Wednesday, June 10, 2009

Open Conversations

I spend lots of time talking about greetings ... but yes, there's a whole other piece called the actual conversation that probably needs a few words.

If you think about the better conversations you have, they probably feel like you both listened and shared in equal measures. The problem comes when you try and figure out how to make that happen deliberately.

You've heard of open questions - a great technique for getting teenagers to talk with their parents more (lol)? The premise is that you only ask questions that cannot be answered with a simple "yes" or "no".

Sometimes even that fails as folks still answer with one or two words and no explanation. You can't change someone else's behaviour but you can monitor your own.

The next time you're looking to really engage someone in open conversation, try a few of these:

If you're asked a question that merits a one word response... follow with the word "and". Allow "and" to be a link to an explanation of your answer - a story, an anecdote or even a follow on question. That way if you're faced with someone who is also fumbling in the conversation, you have an easy technique to keep it going till you reach easier times.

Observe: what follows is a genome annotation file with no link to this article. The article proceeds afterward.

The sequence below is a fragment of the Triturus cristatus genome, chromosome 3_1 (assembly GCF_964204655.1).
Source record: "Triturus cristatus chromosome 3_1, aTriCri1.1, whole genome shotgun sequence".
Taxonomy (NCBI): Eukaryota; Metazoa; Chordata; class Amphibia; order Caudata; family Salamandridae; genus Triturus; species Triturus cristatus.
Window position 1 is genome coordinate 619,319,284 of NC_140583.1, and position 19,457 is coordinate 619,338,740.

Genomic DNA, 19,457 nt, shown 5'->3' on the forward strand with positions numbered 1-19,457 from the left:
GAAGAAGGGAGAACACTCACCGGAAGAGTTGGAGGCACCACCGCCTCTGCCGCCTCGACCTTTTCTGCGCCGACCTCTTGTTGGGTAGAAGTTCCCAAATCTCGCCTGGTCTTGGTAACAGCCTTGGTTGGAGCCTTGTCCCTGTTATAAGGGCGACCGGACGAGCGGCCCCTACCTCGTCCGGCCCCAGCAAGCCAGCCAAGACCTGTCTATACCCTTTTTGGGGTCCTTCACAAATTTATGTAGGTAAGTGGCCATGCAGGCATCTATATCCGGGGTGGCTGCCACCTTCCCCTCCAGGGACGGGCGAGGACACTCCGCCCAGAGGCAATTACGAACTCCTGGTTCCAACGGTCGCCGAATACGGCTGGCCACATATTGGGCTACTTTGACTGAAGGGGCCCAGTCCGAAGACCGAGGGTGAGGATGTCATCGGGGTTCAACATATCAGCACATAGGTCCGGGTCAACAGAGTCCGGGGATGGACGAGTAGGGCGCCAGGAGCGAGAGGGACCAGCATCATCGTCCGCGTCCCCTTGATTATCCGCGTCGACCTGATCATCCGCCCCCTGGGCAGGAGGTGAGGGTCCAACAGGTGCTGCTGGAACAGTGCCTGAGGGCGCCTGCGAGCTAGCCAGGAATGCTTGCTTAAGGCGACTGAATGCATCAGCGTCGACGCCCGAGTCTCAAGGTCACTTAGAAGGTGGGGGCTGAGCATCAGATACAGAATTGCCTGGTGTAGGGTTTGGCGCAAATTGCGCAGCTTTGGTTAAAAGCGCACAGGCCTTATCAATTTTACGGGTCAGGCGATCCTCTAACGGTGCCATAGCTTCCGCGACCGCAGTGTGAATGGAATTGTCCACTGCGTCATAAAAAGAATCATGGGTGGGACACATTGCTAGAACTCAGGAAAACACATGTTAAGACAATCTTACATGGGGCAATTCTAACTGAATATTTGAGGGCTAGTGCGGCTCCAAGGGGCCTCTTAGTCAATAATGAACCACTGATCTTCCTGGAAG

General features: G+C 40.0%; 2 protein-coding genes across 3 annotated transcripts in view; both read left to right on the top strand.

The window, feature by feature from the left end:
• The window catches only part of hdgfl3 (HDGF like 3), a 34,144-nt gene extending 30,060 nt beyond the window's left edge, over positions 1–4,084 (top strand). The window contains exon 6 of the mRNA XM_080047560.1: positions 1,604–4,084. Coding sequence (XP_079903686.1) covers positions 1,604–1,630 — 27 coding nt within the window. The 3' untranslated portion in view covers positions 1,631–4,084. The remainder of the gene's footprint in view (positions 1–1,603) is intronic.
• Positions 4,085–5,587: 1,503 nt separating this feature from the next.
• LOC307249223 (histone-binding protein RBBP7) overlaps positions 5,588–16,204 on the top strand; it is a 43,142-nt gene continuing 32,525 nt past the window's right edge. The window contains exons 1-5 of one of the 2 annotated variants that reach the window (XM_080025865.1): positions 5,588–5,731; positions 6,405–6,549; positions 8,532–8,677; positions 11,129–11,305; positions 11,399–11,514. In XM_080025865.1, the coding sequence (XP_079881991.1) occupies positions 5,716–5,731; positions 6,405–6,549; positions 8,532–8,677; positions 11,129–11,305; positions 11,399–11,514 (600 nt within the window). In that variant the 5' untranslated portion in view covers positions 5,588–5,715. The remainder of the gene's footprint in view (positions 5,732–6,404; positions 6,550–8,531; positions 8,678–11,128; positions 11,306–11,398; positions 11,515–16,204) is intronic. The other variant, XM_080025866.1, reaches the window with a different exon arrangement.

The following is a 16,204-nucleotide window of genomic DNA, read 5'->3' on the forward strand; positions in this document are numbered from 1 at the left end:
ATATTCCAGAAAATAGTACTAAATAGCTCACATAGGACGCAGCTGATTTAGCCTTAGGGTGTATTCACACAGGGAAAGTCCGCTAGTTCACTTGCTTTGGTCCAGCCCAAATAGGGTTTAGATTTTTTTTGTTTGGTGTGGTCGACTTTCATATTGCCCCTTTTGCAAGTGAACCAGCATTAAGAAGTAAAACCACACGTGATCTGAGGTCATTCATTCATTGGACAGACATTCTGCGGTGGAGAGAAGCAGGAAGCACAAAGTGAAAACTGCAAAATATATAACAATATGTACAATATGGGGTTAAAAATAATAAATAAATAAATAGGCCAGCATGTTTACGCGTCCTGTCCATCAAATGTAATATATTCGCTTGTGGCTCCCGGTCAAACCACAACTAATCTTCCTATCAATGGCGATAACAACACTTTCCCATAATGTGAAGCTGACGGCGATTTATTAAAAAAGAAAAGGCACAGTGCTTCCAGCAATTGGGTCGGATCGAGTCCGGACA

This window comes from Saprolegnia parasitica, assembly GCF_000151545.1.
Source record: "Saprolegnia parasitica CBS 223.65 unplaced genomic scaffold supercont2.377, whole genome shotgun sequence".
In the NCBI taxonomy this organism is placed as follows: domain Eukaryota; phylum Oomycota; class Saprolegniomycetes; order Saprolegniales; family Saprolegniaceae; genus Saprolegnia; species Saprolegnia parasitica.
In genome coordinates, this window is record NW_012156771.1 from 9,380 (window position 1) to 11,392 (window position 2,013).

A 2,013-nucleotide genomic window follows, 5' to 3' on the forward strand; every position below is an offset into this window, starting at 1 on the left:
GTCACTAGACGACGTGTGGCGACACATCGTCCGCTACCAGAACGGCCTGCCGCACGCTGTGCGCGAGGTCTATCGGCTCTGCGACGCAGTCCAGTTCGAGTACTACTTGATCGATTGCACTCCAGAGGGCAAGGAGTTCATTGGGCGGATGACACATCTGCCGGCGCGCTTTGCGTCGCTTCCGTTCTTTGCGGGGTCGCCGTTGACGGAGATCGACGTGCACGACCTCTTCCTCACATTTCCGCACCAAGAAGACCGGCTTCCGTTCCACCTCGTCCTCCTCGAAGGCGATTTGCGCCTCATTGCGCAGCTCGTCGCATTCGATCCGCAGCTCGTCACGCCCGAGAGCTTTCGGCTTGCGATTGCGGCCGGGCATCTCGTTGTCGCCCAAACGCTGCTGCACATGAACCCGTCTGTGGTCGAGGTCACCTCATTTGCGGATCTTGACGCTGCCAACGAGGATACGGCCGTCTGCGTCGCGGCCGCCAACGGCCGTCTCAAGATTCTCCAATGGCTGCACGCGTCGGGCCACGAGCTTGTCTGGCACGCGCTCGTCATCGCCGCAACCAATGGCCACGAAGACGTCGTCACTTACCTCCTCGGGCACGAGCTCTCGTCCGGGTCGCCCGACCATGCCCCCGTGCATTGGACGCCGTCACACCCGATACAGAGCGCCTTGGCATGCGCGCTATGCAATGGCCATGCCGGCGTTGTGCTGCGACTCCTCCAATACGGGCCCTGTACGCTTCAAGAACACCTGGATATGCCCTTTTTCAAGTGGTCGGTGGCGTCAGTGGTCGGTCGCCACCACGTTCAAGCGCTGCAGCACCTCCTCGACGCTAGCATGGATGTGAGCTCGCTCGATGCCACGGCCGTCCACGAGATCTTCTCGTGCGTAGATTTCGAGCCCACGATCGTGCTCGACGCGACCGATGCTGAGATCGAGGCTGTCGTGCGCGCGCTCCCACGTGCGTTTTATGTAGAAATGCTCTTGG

Make Everyone Look Good
Chances are you won't agree with much of what folks tell you. When you meet them, is it more important to connect or to debate? You don't have to agree but you don't have to point out the obvious flaws in their logic either. "Thanks for bringing that up. It reminds me of an article..." "You've obviously thought about this. So have I. Do you think we're the only two?" etc. Keep it light and keep it moving till you know them well enough to get into the finer points.

No Perfect Answer
I'm still working on this one myself... There's no perfect/right/wrong answer to a question. Conversation is discussion - not closed proclamation to closed proclamation. You can explain yourself. You can elaborate. Speak from your gut. Fumble a bit. That's always more interesting. More nerve wracking, but interesting.

Keep the conversation flowing like a good tennis game... and don't worry about being an ace player.

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